In 2017, Senator Chuck Grassley (R-IA), then-Representative Jason Chaffetz (R-UT), and Representative Mark Meadows (R-NC), emphasized the importance of whistleblowers in a bicameral letter to the incoming Trump administration. The Members advised the President that “protecting whistleblowers is crucial to [your] success and the oversight process,” and highlighted the illegality of gag orders, which can keep problems festering in the shadows. The Members of Congress counseled the new administration that the best way to “drain the swamp” was with the help of whistleblowers. Perhaps most importantly, the Members also wrote that “protecting whistleblowers who courageously speak out is not a partisan issue—it is critical to the functioning of our government.”
Events surrounding the whistleblower complaint that helped spark the impeachment inquiry into President Trump underscore several additional critical issues with intelligence community whistleblower laws. Last year, when (at the direction of the White House) acting Director of National Intelligence Joseph Maguire failed to transmit a credible complaint of urgent concern to congressional intelligence committees within seven days of the Ukraine whistleblower’s disclosure, he demonstrated a fundamental problem with the Intelligence Community Whistleblower Protection Act. The law put in place procedural hoops—such as the requirement that inspectors general send complaints to the director of national intelligence, who then transmits them to Congress—in order to prevent the unauthorized release of national security information to the public or our adversaries. However, it is clear now that these procedural hoops are potentially detrimental to proper oversight. In fact, the inspector general for the intelligence community told Congress that acting Director of National Intelligence Maguire’s failure to transmit the whistleblower’s complaint or any information about the complaint to Congress “may reflect a gap in the law that constitutes a significant problem and deficiency.”
An example of this gap can be seen through the Ukraine whistleblower’s disclosure. This disclosure was made available to Congress and the public not because the law worked as intended but instead due to the proactive steps taken by the whistleblower and by Intelligence Community Inspector General Michael Atkinson who alerted Congress of the whistleblower’s existence. Lawmakers intended to create a path for intelligence community whistleblowers to make disclosures directly to Congress through the Intelligence Community Whistleblower Protection Act of 1998. Congress must clarify the law so that future complaints are not inappropriately withheld under the same standard and legal justification promulgated by the Justice Department’s Office of Legal Counsel in reference to the Ukraine whistleblower’s disclosure. Congress should remove all legal barriers for whistleblowers or permit the intelligence community’s inspector general to communicate directly to the intelligence committees.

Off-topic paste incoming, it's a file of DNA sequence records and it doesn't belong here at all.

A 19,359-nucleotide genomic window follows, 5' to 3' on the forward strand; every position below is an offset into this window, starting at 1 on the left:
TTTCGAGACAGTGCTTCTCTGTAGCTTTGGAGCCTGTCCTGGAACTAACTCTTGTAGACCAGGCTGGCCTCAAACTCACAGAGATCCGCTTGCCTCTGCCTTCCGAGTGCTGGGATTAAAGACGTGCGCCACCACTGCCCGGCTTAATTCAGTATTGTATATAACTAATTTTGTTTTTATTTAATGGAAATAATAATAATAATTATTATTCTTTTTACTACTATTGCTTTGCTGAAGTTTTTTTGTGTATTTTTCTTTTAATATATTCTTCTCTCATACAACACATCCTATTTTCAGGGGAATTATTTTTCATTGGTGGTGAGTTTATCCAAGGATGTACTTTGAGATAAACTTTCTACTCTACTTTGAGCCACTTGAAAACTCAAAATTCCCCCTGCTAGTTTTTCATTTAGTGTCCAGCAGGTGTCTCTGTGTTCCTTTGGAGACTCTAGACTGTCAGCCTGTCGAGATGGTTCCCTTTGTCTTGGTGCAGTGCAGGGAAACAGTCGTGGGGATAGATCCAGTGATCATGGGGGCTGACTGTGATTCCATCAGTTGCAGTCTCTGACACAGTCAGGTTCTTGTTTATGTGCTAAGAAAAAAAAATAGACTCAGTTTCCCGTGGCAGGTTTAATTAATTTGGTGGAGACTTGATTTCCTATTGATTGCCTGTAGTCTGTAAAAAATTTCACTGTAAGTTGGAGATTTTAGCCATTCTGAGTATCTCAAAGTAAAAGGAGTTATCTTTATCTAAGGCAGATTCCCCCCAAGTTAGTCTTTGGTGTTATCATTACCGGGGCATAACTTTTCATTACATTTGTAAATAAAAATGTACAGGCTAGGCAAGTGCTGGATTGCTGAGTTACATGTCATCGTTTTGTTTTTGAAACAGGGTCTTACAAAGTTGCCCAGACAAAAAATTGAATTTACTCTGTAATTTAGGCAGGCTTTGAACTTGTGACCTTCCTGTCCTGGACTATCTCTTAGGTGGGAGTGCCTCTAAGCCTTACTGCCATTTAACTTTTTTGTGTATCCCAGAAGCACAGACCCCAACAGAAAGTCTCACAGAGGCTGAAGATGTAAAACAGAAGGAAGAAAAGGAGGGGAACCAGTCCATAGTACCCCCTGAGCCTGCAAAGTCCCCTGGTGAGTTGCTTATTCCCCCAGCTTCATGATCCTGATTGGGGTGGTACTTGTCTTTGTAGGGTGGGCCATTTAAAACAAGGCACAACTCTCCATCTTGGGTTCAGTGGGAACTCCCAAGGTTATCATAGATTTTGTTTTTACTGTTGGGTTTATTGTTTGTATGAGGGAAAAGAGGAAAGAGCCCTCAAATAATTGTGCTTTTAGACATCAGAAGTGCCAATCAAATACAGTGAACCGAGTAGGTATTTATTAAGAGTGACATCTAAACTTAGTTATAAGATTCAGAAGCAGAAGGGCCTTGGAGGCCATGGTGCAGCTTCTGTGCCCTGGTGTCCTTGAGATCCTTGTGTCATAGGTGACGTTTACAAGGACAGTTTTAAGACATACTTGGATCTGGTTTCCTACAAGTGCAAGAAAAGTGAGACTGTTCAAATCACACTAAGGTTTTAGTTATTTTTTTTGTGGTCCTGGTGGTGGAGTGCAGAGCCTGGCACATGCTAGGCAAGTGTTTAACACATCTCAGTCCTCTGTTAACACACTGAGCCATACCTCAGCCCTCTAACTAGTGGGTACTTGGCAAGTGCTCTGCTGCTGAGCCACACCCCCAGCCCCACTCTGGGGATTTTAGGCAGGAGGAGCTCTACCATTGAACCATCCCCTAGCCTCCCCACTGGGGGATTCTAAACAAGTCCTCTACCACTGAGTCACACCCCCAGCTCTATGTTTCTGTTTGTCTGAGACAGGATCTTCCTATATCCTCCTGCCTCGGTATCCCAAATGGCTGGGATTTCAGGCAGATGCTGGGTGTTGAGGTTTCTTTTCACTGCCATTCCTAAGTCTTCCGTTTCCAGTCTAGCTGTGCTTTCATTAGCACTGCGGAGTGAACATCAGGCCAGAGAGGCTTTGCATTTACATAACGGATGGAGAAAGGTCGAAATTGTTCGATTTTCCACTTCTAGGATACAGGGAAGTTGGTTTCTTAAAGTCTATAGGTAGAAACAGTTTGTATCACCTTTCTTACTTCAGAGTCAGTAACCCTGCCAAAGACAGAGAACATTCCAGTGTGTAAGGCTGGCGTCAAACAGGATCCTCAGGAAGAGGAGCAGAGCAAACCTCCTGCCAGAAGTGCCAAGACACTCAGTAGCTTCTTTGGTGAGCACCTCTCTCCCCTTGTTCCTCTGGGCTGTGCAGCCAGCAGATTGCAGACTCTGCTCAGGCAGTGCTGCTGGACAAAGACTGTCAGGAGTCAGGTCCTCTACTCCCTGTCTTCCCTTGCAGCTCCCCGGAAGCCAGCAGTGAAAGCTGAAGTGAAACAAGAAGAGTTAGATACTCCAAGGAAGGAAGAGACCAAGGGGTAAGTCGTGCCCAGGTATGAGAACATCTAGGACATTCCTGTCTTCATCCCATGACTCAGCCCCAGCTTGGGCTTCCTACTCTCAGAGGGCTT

Finally, recent events highlight a troubling lack of clarity about whether whistleblowers and those who voice concerns have a legal right to anonymity. First, the President, some media figures, and even Members of Congress have criticized the Ukraine whistleblower’s decision to remain anonymous. President Trump has gone so far as to retweet a post that contained the name of a federal employee suspected of being the whistleblower. The New York Times has published identifying information about the whistleblower in an effort to establish the credibility of the whistleblower’s complaint. At the same time, the Washington Post is suing the Special Inspector General for Afghanistan Reconstruction (SIGAR) to force the release of the identities of individuals who spoke to the watchdog about the war in Afghanistan.
The Inspector General Act of 1978 states that inspectors general are obligated to maintain a whistleblower’s or source’s confidentiality unless disclosure is “unavoidable.” While the statutory language could be stronger, the default standard is clearly that those who wish to remain anonymous so they can report wrongdoing or concerns without fear of retaliation should be able to do so.
However, inspectors general are not the only people in government who are in a position to out a whistleblower. When a whistleblower raised concerns with their supervisors before formally filing a complaint with the Office of Special Counsel or an inspector general, then that supervisor is also in a position to out the whistleblower and the prohibition in the Inspector General Act does not apply. Whistleblower laws, and various other statutes, as currently written might already provide relief for whistleblowers who have had their identities exposed without their consent, but without case law or explicit codified text, whistleblowers are left wondering whether they have an enforceable right to anonymity.
This lack of clarity will no doubt dissuade some would-be whistleblowers or investigative sources from coming forward. Maintaining anonymity is one of best ways for whistleblowers to protect themselves from professional and personal retaliation. Congress can and should address the loopholes and weaknesses in the various whistleblower protection laws to give whistleblowers a fighting chance of prevailing against those who retaliate against them.